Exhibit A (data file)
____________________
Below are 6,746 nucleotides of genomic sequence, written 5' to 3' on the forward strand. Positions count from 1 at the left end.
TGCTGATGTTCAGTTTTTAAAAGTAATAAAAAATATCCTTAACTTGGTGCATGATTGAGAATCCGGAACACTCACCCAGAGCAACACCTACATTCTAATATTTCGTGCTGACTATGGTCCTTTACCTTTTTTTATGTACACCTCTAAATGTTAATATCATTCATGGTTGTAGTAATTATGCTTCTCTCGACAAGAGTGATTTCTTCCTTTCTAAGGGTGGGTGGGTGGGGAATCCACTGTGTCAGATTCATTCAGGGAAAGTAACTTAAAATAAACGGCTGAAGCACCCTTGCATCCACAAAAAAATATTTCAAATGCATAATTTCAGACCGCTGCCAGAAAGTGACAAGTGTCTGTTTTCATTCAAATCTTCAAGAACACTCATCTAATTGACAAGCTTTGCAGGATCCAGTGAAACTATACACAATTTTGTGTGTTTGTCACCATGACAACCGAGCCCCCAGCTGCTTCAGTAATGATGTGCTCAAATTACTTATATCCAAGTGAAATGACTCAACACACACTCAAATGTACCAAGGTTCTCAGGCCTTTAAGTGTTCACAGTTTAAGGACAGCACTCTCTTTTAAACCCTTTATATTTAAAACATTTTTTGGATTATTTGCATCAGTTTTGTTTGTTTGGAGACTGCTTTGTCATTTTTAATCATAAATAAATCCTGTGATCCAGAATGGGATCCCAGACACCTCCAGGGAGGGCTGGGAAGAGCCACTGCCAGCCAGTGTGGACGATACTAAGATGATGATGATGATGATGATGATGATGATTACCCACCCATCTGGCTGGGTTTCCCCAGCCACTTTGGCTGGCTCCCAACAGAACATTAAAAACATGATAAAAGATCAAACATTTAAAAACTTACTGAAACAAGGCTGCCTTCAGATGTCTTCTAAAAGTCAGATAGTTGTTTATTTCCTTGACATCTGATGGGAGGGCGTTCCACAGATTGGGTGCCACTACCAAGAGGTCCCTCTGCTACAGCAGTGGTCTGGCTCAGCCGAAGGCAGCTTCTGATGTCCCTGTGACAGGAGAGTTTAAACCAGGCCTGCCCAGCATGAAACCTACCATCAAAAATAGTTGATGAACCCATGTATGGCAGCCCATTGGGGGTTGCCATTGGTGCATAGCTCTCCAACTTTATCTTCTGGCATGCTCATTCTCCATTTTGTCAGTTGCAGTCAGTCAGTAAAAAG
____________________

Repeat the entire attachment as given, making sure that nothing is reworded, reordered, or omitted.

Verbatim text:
Below are 6,746 nucleotides of genomic sequence, written 5' to 3' on the forward strand. Positions count from 1 at the left end.
TGCTGATGTTCAGTTTTTAAAAGTAATAAAAAATATCCTTAACTTGGTGCATGATTGAGAATCCGGAACACTCACCCAGAGCAACACCTACATTCTAATATTTCGTGCTGACTATGGTCCTTTACCTTTTTTTATGTACACCTCTAAATGTTAATATCATTCATGGTTGTAGTAATTATGCTTCTCTCGACAAGAGTGATTTCTTCCTTTCTAAGGGTGGGTGGGTGGGGAATCCACTGTGTCAGATTCATTCAGGGAAAGTAACTTAAAATAAACGGCTGAAGCACCCTTGCATCCACAAAAAAATATTTCAAATGCATAATTTCAGACCGCTGCCAGAAAGTGACAAGTGTCTGTTTTCATTCAAATCTTCAAGAACACTCATCTAATTGACAAGCTTTGCAGGATCCAGTGAAACTATACACAATTTTGTGTGTTTGTCACCATGACAACCGAGCCCCCAGCTGCTTCAGTAATGATGTGCTCAAATTACTTATATCCAAGTGAAATGACTCAACACACACTCAAATGTACCAAGGTTCTCAGGCCTTTAAGTGTTCACAGTTTAAGGACAGCACTCTCTTTTAAACCCTTTATATTTAAAACATTTTTTGGATTATTTGCATCAGTTTTGTTTGTTTGGAGACTGCTTTGTCATTTTTAATCATAAATAAATCCTGTGATCCAGAATGGGATCCCAGACACCTCCAGGGAGGGCTGGGAAGAGCCACTGCCAGCCAGTGTGGACGATACTAAGATGATGATGATGATGATGATGATGATGATTACCCACCCATCTGGCTGGGTTTCCCCAGCCACTTTGGCTGGCTCCCAACAGAACATTAAAAACATGATAAAAGATCAAACATTTAAAAACTTACTGAAACAAGGCTGCCTTCAGATGTCTTCTAAAAGTCAGATAGTTGTTTATTTCCTTGACATCTGATGGGAGGGCGTTCCACAGATTGGGTGCCACTACCAAGAGGTCCCTCTGCTACAGCAGTGGTCTGGCTCAGCCGAAGGCAGCTTCTGATGTCCCTGTGACAGGAGAGTTTAAACCAGGCCTGCCCAGCATGAAACCTACCATCAAAAATAGTTGATGAACCCATGTATGGCAGCCCATTGGGGGTTGCCATTGGTGCATAGCTCTCCAACTTTATCTTCTGGCATGCTCATTCTCCATTTTGTCAGTTGCAGTCAGTCAGTAAAAAG